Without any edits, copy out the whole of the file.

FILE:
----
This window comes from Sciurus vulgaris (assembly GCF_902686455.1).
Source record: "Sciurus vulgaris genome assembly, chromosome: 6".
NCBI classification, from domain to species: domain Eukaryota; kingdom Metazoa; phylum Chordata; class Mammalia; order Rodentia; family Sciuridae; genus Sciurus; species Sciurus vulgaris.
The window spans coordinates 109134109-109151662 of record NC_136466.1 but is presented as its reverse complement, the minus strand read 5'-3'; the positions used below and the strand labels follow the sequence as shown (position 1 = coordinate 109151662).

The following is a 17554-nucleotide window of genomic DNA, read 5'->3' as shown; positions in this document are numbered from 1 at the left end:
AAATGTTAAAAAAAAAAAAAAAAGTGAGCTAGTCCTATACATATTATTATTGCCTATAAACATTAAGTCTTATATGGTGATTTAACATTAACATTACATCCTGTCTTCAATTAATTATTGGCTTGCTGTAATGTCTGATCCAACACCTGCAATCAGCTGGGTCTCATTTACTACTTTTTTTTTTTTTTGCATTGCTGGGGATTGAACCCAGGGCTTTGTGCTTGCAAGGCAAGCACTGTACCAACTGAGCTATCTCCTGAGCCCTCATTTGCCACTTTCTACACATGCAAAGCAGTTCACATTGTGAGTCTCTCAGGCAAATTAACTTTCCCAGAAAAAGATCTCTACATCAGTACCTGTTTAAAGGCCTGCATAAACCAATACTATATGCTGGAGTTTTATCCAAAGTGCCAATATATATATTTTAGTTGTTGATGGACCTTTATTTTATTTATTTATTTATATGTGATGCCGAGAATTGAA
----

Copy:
This window comes from Sciurus vulgaris (assembly GCF_902686455.1).
Source record: "Sciurus vulgaris genome assembly, chromosome: 6".
NCBI classification, from domain to species: domain Eukaryota; kingdom Metazoa; phylum Chordata; class Mammalia; order Rodentia; family Sciuridae; genus Sciurus; species Sciurus vulgaris.
The window spans coordinates 109134109-109151662 of record NC_136466.1 but is presented as its reverse complement, the minus strand read 5'-3'; the positions used below and the strand labels follow the sequence as shown (position 1 = coordinate 109151662).

The following is a 17554-nucleotide window of genomic DNA, read 5'->3' as shown; positions in this document are numbered from 1 at the left end:
AAATGTTAAAAAAAAAAAAAAAAGTGAGCTAGTCCTATACATATTATTATTGCCTATAAACATTAAGTCTTATATGGTGATTTAACATTAACATTACATCCTGTCTTCAATTAATTATTGGCTTGCTGTAATGTCTGATCCAACACCTGCAATCAGCTGGGTCTCATTTACTACTTTTTTTTTTTTTTGCATTGCTGGGGATTGAACCCAGGGCTTTGTGCTTGCAAGGCAAGCACTGTACCAACTGAGCTATCTCCTGAGCCCTCATTTGCCACTTTCTACACATGCAAAGCAGTTCACATTGTGAGTCTCTCAGGCAAATTAACTTTCCCAGAAAAAGATCTCTACATCAGTACCTGTTTAAAGGCCTGCATAAACCAATACTATATGCTGGAGTTTTATCCAAAGTGCCAATATATATATTTTAGTTGTTGATGGACCTTTATTTTATTTATTTATTTATATGTGATGCCGAGAATTGAA